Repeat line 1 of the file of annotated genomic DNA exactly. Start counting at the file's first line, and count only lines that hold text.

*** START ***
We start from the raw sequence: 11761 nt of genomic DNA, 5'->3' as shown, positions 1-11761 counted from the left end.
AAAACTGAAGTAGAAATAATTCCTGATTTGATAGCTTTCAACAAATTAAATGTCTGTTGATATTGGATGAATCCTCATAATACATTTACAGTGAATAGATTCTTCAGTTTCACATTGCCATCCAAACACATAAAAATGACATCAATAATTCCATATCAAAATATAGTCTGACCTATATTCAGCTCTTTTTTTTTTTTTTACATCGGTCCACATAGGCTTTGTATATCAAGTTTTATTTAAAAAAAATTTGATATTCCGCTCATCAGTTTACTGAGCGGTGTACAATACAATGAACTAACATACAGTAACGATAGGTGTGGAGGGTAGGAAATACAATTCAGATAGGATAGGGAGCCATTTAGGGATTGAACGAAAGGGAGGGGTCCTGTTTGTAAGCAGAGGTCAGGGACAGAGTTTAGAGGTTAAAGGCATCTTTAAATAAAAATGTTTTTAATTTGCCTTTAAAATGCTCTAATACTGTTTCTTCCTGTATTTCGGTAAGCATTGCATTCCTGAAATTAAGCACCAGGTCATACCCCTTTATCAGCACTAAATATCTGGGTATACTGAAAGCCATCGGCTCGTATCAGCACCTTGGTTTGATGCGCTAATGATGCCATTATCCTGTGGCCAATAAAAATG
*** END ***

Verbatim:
We start from the raw sequence: 11761 nt of genomic DNA, 5'->3' as shown, positions 1-11761 counted from the left end.